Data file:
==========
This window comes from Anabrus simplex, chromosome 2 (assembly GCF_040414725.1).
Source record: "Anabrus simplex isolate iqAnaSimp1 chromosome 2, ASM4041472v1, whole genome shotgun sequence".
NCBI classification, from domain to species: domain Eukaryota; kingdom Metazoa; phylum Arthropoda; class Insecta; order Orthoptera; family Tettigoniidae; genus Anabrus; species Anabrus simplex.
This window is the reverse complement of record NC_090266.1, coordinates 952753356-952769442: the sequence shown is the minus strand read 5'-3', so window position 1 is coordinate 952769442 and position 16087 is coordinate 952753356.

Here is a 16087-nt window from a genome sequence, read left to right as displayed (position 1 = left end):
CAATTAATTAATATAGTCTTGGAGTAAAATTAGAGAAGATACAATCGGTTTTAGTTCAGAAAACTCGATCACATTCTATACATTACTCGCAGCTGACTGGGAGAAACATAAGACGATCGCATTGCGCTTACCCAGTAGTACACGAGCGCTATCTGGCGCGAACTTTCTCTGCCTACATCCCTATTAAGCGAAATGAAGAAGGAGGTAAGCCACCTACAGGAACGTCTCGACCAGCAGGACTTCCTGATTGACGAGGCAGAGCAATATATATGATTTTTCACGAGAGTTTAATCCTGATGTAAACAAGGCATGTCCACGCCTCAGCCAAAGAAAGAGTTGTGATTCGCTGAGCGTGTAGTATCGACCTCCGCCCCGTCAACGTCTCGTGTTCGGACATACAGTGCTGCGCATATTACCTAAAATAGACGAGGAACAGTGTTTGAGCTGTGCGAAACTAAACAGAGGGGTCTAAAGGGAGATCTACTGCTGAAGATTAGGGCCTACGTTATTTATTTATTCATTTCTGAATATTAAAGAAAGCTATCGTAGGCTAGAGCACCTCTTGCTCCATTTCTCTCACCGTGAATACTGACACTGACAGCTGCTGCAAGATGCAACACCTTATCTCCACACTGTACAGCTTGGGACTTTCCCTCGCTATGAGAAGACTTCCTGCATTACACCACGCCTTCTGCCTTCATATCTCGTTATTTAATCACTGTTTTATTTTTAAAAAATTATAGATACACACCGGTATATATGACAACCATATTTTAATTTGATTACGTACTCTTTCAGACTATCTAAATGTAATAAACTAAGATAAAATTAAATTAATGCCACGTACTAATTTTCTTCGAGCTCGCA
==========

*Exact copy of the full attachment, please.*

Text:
This window comes from Anabrus simplex, chromosome 2 (assembly GCF_040414725.1).
Source record: "Anabrus simplex isolate iqAnaSimp1 chromosome 2, ASM4041472v1, whole genome shotgun sequence".
NCBI classification, from domain to species: domain Eukaryota; kingdom Metazoa; phylum Arthropoda; class Insecta; order Orthoptera; family Tettigoniidae; genus Anabrus; species Anabrus simplex.
This window is the reverse complement of record NC_090266.1, coordinates 952753356-952769442: the sequence shown is the minus strand read 5'-3', so window position 1 is coordinate 952769442 and position 16087 is coordinate 952753356.

Here is a 16087-nt window from a genome sequence, read left to right as displayed (position 1 = left end):
CAATTAATTAATATAGTCTTGGAGTAAAATTAGAGAAGATACAATCGGTTTTAGTTCAGAAAACTCGATCACATTCTATACATTACTCGCAGCTGACTGGGAGAAACATAAGACGATCGCATTGCGCTTACCCAGTAGTACACGAGCGCTATCTGGCGCGAACTTTCTCTGCCTACATCCCTATTAAGCGAAATGAAGAAGGAGGTAAGCCACCTACAGGAACGTCTCGACCAGCAGGACTTCCTGATTGACGAGGCAGAGCAATATATATGATTTTTCACGAGAGTTTAATCCTGATGTAAACAAGGCATGTCCACGCCTCAGCCAAAGAAAGAGTTGTGATTCGCTGAGCGTGTAGTATCGACCTCCGCCCCGTCAACGTCTCGTGTTCGGACATACAGTGCTGCGCATATTACCTAAAATAGACGAGGAACAGTGTTTGAGCTGTGCGAAACTAAACAGAGGGGTCTAAAGGGAGATCTACTGCTGAAGATTAGGGCCTACGTTATTTATTTATTCATTTCTGAATATTAAAGAAAGCTATCGTAGGCTAGAGCACCTCTTGCTCCATTTCTCTCACCGTGAATACTGACACTGACAGCTGCTGCAAGATGCAACACCTTATCTCCACACTGTACAGCTTGGGACTTTCCCTCGCTATGAGAAGACTTCCTGCATTACACCACGCCTTCTGCCTTCATATCTCGTTATTTAATCACTGTTTTATTTTTAAAAAATTATAGATACACACCGGTATATATGACAACCATATTTTAATTTGATTACGTACTCTTTCAGACTATCTAAATGTAATAAACTAAGATAAAATTAAATTAATGCCACGTACTAATTTTCTTCGAGCTCGCA